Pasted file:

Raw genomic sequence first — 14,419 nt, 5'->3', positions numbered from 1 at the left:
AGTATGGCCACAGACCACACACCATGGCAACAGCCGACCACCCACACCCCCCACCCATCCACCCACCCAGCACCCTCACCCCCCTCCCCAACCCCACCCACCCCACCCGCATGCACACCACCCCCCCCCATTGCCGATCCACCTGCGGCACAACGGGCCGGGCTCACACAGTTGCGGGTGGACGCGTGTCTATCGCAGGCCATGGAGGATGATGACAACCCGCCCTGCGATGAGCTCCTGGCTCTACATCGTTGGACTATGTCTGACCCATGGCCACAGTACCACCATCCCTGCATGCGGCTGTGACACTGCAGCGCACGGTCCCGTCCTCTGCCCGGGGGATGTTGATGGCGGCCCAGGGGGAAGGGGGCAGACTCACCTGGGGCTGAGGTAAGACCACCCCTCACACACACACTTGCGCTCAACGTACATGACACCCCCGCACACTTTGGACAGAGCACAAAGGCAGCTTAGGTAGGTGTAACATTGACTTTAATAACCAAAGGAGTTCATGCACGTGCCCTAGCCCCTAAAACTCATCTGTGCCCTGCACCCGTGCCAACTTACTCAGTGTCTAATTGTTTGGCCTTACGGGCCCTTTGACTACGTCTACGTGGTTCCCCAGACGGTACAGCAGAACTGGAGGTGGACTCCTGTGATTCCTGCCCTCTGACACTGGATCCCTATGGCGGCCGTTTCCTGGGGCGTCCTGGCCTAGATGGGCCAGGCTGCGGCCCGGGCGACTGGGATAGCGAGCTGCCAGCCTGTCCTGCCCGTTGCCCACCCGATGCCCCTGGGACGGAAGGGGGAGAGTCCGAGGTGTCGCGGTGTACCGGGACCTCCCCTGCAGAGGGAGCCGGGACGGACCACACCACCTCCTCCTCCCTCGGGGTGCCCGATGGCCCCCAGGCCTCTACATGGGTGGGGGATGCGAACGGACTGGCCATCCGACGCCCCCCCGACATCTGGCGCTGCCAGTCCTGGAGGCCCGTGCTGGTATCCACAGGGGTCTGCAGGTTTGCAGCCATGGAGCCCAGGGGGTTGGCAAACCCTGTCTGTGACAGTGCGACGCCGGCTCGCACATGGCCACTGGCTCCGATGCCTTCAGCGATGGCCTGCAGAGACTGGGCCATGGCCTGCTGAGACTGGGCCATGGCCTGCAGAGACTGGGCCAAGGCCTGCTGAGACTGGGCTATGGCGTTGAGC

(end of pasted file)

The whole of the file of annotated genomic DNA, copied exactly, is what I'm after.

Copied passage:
Raw genomic sequence first — 14,419 nt, 5'->3', positions numbered from 1 at the left:
AGTATGGCCACAGACCACACACCATGGCAACAGCCGACCACCCACACCCCCCACCCATCCACCCACCCAGCACCCTCACCCCCCTCCCCAACCCCACCCACCCCACCCGCATGCACACCACCCCCCCCCATTGCCGATCCACCTGCGGCACAACGGGCCGGGCTCACACAGTTGCGGGTGGACGCGTGTCTATCGCAGGCCATGGAGGATGATGACAACCCGCCCTGCGATGAGCTCCTGGCTCTACATCGTTGGACTATGTCTGACCCATGGCCACAGTACCACCATCCCTGCATGCGGCTGTGACACTGCAGCGCACGGTCCCGTCCTCTGCCCGGGGGATGTTGATGGCGGCCCAGGGGGAAGGGGGCAGACTCACCTGGGGCTGAGGTAAGACCACCCCTCACACACACACTTGCGCTCAACGTACATGACACCCCCGCACACTTTGGACAGAGCACAAAGGCAGCTTAGGTAGGTGTAACATTGACTTTAATAACCAAAGGAGTTCATGCACGTGCCCTAGCCCCTAAAACTCATCTGTGCCCTGCACCCGTGCCAACTTACTCAGTGTCTAATTGTTTGGCCTTACGGGCCCTTTGACTACGTCTACGTGGTTCCCCAGACGGTACAGCAGAACTGGAGGTGGACTCCTGTGATTCCTGCCCTCTGACACTGGATCCCTATGGCGGCCGTTTCCTGGGGCGTCCTGGCCTAGATGGGCCAGGCTGCGGCCCGGGCGACTGGGATAGCGAGCTGCCAGCCTGTCCTGCCCGTTGCCCACCCGATGCCCCTGGGACGGAAGGGGGAGAGTCCGAGGTGTCGCGGTGTACCGGGACCTCCCCTGCAGAGGGAGCCGGGACGGACCACACCACCTCCTCCTCCCTCGGGGTGCCCGATGGCCCCCAGGCCTCTACATGGGTGGGGGATGCGAACGGACTGGCCATCCGACGCCCCCCCGACATCTGGCGCTGCCAGTCCTGGAGGCCCGTGCTGGTATCCACAGGGGTCTGCAGGTTTGCAGCCATGGAGCCCAGGGGGTTGGCAAACCCTGTCTGTGACAGTGCGACGCCGGCTCGCACATGGCCACTGGCTCCGATGCCTTCAGCGATGGCCTGCAGAGACTGGGCCATGGCCTGCTGAGACTGGGCCATGGCCTGCAGAGACTGGGCCAAGGCCTGCTGAGACTGGGCTATGGCGTTGAGC